Anxious licking behavior is often accompanied by one or more additional signs of anxiety, which include:
These behaviors will start when something triggers your dog's anxiety. In the case of separation anxiety, they may lick more when you're away from home. If your dog is afraid of thunder, they’ll start licking during a thunderstorm.
Try to identify what triggers your dog's anxiety and work with a professional to address it. An animal behaviorist can offer behavior modification strategies and tools to help ease your dog's anxiety. You may even be able to use natural supplements like Native Pet's Calm Chews, which are made with a limited number of all-natural and organic ingredients.
Like with the example of a dog licking their food bowl to get a refill, your dog may lick things because they're hungry. They may also lick their water bowl if they're thirsty, or they may lick areas that get a lot of condensation, like the shower floor or the sides of your water glass.
If you notice your dog licking the floors in your kitchen, there may be some food splatter that never got cleaned up. If your dog often licks in the corners of your couch cushions, they may be trying to reach some crumbs. This can be especially true in households with little kids who leave tasty messes behind. Give the area a good cleaning and see if the licking stops.
In addition to the behavioral causes for dog licking, some medical problems can cause your dog to lick. And constant licking can also lead to medical issues like skin irritation and hot spots. Talk to your vet to rule out potential health issues and address any skin issues that arise from your dog's licking.
Skin allergies can make your dog's paws, ears, and hindquarters itch, which can lead to excessive licking. If the itch is bad enough, your dog may even lick themselves to the point of wearing away fur or skin.
Environmental allergens are the most common cause of allergies in dogs, but your dog's diet can also be the source of their allergies. Try switching your dog to a dog food for allergies or consider allergy testing for dogs.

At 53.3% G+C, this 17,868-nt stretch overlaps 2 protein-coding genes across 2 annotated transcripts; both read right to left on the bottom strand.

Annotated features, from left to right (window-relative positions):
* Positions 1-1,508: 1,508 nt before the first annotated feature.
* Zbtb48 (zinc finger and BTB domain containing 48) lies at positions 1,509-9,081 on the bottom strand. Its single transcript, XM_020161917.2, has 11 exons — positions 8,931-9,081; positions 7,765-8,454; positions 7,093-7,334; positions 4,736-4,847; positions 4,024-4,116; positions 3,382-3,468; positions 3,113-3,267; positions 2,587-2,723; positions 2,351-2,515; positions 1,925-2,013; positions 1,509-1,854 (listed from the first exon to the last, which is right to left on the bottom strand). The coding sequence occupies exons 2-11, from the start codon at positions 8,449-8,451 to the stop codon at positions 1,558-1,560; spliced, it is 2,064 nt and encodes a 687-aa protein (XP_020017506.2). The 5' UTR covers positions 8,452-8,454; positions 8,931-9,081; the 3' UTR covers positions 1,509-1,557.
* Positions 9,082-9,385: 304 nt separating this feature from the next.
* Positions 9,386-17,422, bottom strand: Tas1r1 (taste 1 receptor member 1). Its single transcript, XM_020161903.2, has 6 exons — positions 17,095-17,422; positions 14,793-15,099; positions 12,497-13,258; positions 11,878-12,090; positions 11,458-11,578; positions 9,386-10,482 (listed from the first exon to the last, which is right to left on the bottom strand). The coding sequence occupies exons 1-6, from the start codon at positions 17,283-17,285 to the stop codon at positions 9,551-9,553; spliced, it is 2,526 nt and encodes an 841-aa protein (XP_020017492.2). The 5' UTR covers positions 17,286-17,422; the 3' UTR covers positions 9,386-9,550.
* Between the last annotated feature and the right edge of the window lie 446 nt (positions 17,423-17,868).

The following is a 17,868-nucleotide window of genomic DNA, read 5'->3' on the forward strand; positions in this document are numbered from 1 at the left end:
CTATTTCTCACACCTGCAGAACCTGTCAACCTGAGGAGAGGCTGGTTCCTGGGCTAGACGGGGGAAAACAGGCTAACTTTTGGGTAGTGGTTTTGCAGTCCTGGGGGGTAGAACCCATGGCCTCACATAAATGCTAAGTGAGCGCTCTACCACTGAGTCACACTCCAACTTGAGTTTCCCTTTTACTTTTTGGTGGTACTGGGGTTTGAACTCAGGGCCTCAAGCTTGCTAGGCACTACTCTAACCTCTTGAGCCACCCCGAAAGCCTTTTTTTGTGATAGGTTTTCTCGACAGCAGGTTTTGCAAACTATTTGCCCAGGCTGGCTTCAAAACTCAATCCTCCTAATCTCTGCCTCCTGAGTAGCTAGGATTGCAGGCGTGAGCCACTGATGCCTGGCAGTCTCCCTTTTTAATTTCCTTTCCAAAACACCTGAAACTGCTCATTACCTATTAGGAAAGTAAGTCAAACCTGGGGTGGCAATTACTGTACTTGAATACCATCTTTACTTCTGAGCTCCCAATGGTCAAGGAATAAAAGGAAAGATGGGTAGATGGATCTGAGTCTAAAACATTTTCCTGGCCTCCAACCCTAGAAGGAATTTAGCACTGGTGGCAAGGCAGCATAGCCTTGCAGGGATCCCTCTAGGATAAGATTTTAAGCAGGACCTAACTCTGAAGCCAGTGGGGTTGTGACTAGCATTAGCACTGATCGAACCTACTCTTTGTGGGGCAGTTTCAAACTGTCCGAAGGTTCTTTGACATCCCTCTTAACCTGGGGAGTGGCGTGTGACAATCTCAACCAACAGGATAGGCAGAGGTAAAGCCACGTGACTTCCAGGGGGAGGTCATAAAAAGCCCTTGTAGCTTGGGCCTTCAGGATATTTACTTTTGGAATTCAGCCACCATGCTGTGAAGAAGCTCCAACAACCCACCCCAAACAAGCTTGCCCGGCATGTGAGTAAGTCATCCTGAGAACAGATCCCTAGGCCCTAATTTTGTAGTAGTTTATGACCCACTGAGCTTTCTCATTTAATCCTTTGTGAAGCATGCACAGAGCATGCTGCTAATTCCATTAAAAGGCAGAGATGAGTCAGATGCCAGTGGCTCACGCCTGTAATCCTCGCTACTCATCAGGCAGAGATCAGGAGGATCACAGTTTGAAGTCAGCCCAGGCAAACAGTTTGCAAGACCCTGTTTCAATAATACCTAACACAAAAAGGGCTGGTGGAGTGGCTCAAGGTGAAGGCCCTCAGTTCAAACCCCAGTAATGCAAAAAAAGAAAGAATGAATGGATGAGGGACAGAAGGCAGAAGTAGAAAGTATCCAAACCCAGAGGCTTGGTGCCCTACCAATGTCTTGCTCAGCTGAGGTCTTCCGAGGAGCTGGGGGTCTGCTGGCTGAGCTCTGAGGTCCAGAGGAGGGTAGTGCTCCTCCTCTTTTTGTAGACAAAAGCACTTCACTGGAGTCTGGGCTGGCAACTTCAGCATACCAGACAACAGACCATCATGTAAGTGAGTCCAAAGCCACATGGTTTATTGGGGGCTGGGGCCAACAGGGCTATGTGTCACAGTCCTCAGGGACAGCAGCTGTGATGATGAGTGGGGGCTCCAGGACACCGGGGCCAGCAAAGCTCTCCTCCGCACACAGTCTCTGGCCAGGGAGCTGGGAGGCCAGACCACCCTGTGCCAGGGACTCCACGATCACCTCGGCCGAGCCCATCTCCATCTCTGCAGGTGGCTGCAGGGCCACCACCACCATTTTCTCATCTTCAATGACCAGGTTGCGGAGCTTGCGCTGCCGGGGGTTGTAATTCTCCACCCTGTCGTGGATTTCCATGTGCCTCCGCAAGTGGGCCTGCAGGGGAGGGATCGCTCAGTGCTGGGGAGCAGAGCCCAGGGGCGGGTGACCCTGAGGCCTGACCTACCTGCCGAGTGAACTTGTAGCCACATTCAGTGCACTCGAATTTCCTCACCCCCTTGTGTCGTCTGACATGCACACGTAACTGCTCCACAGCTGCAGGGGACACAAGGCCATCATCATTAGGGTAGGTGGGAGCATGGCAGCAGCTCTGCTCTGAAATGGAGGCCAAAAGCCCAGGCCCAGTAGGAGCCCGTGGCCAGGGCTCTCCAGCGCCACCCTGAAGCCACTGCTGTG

For more severe allergies, your vet may be able to prescribe allergy medication. And you can help boost your dog's immune system and make them more resilient to allergies with an all-natural allergy supplement.
If your dog licks the air, their lips, or random objects, it could be a sign of pain or other problems in your dog's mouth — this is an attempt to self soothe. Pet owners can help prevent dental issues by brushing their dog's teeth or using other techniques to clean their dog's teeth without brushing.
Hot spots are painful, inflamed red spots that form on your dog's skin when moisture gets trapped in their fur. Because they're painful and itchy, hot spots can cause your dog to lick the spot obsessively. But because they're caused by excess moisture, obsessive licking can also lead to hot spots.
Your vet can prescribe medication to treat existing hot spots, but you'll also need to determine whether the hot spot caused the licking or the licking caused the hot spot. If your dog doesn't stop licking themselves after the hot spot clears up, work with your vet or an animal behaviorist to address their licking behavior and prevent recurrent hot spots.
Older dogs can develop cognitive dysfunction, a condition similar to dementia or Alzheimer's. This condition can lead to excessive licking, as well as confusion and disorientation. While this condition isn't reversible, your veterinarian can help you make a plan to slow your dog's cognitive decline.
Like humans, dogs can suffer from a variety of mental health conditions, including obsessive compulsive disorder (OCD). Dogs with OCD will exhibit compulsive behaviors, including excessive licking or tail chasing. They may lick themselves to the point of wearing away fur or skin.
If you think your dog is exhibiting OCD behavior, work with your vet. They'll want to rule out other possible health issues and determine the severity of your dog's condition to help you find the right treatment option — which can range from behavior modification to medication.
If your dog licks everything as they explore the world around them — a lick here, a lick there for short periods of time — you likely have nothing to worry about. Licking is a normal dog behavior, and some dog breeds are simply mouthier than others. But, constant licking is not normal and could be your dog's way of alerting you to an underlying problem.
Talk to your veterinarian to rule out an underlying health condition. Once you're sure your dog's licking behavior isn't caused by a medical problem, you can work with a trainer or an animal behaviorist to teach your dog to lick less.
To learn more about your dog's health and behavior, check out the Native Pet blog.